Obama approves more sanctions on North Korea to stop its nuclear program

The expanded sanctions were signed on Wednesday by the US government amid heightened tensions between the two countries


Rachael Revesz
New York
Thursday 18 February 2016 21:39 GMT
Dictator Kim Jong-un was "furious" at the latest round of US sanctions
Dictator Kim Jong-un was "furious" at the latest round of US sanctions

President Obama has approved more stringent sanctions against North Korea to prevent the country from developing nuclear warheads.

The increased sanctions, signed by lawmakers on Wednesday, are designed to shut down North Korean leader Kim Jong-un's plans to finance the development of miniaturized nuclear warheads and the long-range missiles needed to deliver them, as reported by the Associated Press.

Included in the sanction program is $50 million to transmit radio broadcasts into the country over five years and to assist humanitarian projects.

The approved sanctions come amid delicate negotiations between China and the US over a UN Security Council resolution to impose more economic limitations in the face of persistent aggression from North Korea.

China has reportedly raised concerns about some measures that could potentially devastate North Korea’s economy.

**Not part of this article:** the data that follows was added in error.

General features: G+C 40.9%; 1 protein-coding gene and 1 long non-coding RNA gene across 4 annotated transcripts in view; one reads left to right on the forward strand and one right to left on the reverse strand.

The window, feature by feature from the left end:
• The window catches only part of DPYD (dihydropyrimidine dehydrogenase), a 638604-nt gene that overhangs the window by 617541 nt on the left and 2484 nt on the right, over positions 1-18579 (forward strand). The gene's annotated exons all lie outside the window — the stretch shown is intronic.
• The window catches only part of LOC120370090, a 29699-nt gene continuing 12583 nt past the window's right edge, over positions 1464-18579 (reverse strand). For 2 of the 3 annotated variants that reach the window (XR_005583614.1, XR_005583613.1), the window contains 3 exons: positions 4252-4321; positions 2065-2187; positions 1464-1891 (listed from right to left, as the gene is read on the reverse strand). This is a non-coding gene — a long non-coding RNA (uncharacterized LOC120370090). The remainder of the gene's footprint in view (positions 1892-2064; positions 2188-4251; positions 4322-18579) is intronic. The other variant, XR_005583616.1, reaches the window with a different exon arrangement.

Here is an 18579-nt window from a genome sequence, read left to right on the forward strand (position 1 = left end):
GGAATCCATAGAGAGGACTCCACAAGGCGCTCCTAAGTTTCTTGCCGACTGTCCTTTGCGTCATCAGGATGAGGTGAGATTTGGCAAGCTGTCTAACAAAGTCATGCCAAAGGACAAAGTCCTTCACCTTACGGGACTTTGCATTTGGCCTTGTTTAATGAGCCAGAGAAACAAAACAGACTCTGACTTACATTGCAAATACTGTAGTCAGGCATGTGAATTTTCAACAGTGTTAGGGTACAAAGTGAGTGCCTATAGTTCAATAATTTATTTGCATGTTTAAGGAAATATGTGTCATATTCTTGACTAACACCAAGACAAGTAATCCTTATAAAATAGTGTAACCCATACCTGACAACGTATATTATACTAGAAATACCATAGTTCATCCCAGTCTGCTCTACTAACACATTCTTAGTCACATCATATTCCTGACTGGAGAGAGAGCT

Last week the UN, the US and South Korea condemned North Korea’s long-range rocket launch, but the move was met with a more tepid reaction from China and Russia, who stressed the need for a “diplomatic solution”.

In January North Korea was reportedly “furious” over a fresh wave of US sanctions after it carried out a cyberattack on Sony. The sanctions were the first that the White House had inflicted on a country due to a cyberattack on a US company.

State-run KCNA news agency quoted a foreign ministry spokesman as saying: “The policy persistently pursued by the US to stifle the DPRK [North Korea], groundlessly stirring up bad blood towards it, would only harden its will and resolution to defend the sovereignty of the country.”

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